It’s far easier to rework an idea on paper than it is to rework one already in production. Your app may sound good in theory, but after some research, you may discover that there are too many potential risks to continue. For example, after conducting a marketing analysis using similar apps, you may discover that the market’s revenue is declining, or it’s too crowded to join. A POC helps you prepare for all possibilities and create the best possible app.
How do I create a proof of concept for my mobile app?
Creating a proof of concept for your mobile app involves a good amount of research, which can be completed in stages. While a POC for a hyper-casual zombie game will look very different from one for a weather app, they will all follow a similar flow. We’ve outlined the key steps of creating a POC for your mobile app below.
1. Identify the problem you are trying to solve or the niche you are trying to fill. In order to define your app, you need to understand the problem you’re solving and for whom (AKA your target audience). Read relevant articles, app user reviews, and community threads. What common themes or complaints are you noticing? Who is sharing these thoughts?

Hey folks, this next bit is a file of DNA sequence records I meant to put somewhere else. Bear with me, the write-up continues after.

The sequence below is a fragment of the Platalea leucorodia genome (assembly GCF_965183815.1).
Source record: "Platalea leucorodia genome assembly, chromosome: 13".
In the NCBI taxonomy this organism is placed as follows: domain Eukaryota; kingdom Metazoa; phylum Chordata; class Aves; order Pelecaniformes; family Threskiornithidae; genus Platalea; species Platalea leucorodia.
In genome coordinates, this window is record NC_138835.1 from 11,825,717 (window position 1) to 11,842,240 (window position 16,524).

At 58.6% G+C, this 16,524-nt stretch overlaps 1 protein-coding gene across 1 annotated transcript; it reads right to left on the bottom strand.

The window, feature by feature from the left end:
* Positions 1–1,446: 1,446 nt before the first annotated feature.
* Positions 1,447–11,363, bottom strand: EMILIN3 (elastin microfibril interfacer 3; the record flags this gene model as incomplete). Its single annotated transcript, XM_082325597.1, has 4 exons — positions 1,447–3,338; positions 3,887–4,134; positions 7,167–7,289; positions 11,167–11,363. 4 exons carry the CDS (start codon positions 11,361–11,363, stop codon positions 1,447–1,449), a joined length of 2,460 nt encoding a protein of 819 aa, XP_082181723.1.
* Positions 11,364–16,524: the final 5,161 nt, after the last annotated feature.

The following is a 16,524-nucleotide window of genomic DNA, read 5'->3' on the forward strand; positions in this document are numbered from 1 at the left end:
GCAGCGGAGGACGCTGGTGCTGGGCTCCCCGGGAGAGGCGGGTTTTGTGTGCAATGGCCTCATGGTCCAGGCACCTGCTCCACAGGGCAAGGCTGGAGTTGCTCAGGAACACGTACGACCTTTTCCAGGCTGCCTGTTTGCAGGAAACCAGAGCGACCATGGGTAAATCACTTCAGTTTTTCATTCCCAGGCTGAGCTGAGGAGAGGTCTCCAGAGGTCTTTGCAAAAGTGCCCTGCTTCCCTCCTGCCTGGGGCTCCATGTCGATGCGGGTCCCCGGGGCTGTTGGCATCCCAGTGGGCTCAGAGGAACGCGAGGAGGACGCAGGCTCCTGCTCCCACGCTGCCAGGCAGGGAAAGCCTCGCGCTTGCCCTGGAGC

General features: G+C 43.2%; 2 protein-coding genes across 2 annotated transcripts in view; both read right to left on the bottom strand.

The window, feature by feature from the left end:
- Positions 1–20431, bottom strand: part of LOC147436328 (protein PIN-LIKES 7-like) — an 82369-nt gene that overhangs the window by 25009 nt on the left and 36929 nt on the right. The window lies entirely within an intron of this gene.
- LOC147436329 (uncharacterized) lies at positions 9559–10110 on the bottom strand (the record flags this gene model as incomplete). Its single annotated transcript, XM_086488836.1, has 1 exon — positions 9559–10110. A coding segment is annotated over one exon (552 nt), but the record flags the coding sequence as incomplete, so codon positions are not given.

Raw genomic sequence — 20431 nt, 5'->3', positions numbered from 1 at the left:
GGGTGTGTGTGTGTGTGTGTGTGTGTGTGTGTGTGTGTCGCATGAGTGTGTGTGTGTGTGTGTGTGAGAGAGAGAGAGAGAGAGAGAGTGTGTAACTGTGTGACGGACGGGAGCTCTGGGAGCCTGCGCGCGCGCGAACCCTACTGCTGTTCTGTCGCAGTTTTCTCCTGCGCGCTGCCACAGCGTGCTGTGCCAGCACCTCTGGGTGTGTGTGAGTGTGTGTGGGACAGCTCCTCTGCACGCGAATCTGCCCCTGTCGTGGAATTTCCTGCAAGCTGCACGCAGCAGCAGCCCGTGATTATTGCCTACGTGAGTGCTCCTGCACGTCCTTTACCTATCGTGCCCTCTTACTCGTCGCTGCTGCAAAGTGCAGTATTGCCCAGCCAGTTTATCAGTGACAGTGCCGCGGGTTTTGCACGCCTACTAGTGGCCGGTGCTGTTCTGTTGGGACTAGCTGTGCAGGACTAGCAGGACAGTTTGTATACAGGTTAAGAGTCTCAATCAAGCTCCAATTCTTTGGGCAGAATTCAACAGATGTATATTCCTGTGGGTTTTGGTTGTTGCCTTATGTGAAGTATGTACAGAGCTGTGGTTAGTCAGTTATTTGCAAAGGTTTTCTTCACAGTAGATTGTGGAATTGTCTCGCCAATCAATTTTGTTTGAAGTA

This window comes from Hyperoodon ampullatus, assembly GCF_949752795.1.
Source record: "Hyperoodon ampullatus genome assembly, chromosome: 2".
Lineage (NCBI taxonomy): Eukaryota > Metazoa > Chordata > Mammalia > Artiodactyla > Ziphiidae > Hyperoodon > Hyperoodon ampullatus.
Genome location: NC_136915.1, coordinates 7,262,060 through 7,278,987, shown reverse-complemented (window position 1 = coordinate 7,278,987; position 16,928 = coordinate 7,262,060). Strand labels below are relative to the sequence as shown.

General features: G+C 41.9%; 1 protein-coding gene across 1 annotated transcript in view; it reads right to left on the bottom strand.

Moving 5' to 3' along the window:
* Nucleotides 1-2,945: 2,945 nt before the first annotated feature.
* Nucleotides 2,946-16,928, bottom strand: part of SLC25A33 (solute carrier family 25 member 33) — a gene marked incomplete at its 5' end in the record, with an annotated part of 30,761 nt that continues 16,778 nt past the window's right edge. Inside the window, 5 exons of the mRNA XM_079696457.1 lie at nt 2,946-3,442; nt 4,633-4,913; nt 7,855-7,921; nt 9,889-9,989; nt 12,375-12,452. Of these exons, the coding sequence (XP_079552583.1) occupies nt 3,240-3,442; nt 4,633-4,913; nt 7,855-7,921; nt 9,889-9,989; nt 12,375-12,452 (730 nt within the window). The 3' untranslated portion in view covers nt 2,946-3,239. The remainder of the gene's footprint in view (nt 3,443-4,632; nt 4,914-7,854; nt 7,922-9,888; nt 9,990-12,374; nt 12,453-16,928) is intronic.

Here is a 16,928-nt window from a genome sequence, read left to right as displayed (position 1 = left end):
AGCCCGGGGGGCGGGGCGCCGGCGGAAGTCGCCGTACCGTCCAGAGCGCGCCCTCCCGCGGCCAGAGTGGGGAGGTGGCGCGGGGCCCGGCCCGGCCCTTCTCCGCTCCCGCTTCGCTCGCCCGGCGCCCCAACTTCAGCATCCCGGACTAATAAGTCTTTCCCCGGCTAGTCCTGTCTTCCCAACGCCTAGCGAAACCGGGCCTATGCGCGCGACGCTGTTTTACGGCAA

If there’s not a lot of information out there about your concept, you can consider creating a survey, focus group or starting your own discussion thread. While several other problems/ideas may surface during this stage of research, the key here is to focus on one. Otherwise, you’ll catch yourself trying to create a product for everyone. Specificity will serve you far better in the long run.
2. Identify similar apps to the one you are trying to create. Browse through apps in the iOS App Store or Google Play Store, or on an app intelligence platform. In the app stores, you can look through the top charts and featured lists. Query the app store using relevant keywords or phrases to see what appears in the search results.
If using an app intelligence platform, you can search by title, keywords, genre classification, and even feature tags to discover similar apps. Then, you can add these apps to a labeled market for easy analysis. Whichever method/platform you use, you’ll want to store the relevant apps in one place, so you can begin to collect information on them during the next step.
3. Conduct a market analysis and determine if there’s white space in the market. The list of apps you created in step #2 will serve as your market. While there are several ways to identify an opportunity within a market, one common way is to evaluate the market’s top-heaviness. Under this method, you need to find or estimate the total number of downloads for the market; then, calculate the percentage of downloads that were for the top/largest apps.